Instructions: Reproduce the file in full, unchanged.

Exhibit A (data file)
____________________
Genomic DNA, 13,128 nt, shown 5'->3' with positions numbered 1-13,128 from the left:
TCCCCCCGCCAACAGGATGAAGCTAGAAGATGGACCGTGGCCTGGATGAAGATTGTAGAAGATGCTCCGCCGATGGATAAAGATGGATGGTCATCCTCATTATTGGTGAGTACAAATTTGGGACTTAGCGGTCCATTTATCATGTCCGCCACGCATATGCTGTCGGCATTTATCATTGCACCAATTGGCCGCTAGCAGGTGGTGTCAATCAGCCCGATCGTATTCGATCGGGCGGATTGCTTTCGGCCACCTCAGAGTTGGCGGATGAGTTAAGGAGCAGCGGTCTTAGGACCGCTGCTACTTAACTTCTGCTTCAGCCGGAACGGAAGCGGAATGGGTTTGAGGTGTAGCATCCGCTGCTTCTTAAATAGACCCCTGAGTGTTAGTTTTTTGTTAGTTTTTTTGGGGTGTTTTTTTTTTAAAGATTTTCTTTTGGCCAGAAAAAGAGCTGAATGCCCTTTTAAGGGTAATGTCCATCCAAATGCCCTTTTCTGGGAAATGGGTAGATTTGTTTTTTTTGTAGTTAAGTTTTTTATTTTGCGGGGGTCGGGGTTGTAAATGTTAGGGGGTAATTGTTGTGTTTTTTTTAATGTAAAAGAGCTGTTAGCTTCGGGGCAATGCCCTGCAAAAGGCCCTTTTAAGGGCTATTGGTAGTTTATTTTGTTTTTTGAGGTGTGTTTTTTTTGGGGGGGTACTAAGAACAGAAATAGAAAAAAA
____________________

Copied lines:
Genomic DNA, 13,128 nt, shown 5'->3' with positions numbered 1-13,128 from the left:
TCCCCCCGCCAACAGGATGAAGCTAGAAGATGGACCGTGGCCTGGATGAAGATTGTAGAAGATGCTCCGCCGATGGATAAAGATGGATGGTCATCCTCATTATTGGTGAGTACAAATTTGGGACTTAGCGGTCCATTTATCATGTCCGCCACGCATATGCTGTCGGCATTTATCATTGCACCAATTGGCCGCTAGCAGGTGGTGTCAATCAGCCCGATCGTATTCGATCGGGCGGATTGCTTTCGGCCACCTCAGAGTTGGCGGATGAGTTAAGGAGCAGCGGTCTTAGGACCGCTGCTACTTAACTTCTGCTTCAGCCGGAACGGAAGCGGAATGGGTTTGAGGTGTAGCATCCGCTGCTTCTTAAATAGACCCCTGAGTGTTAGTTTTTTGTTAGTTTTTTTGGGGTGTTTTTTTTTTAAAGATTTTCTTTTGGCCAGAAAAAGAGCTGAATGCCCTTTTAAGGGTAATGTCCATCCAAATGCCCTTTTCTGGGAAATGGGTAGATTTGTTTTTTTTGTAGTTAAGTTTTTTATTTTGCGGGGGTCGGGGTTGTAAATGTTAGGGGGTAATTGTTGTGTTTTTTTTAATGTAAAAGAGCTGTTAGCTTCGGGGCAATGCCCTGCAAAAGGCCCTTTTAAGGGCTATTGGTAGTTTATTTTGTTTTTTGAGGTGTGTTTTTTTTGGGGGGGTACTAAGAACAGAAATAGAAAAAAA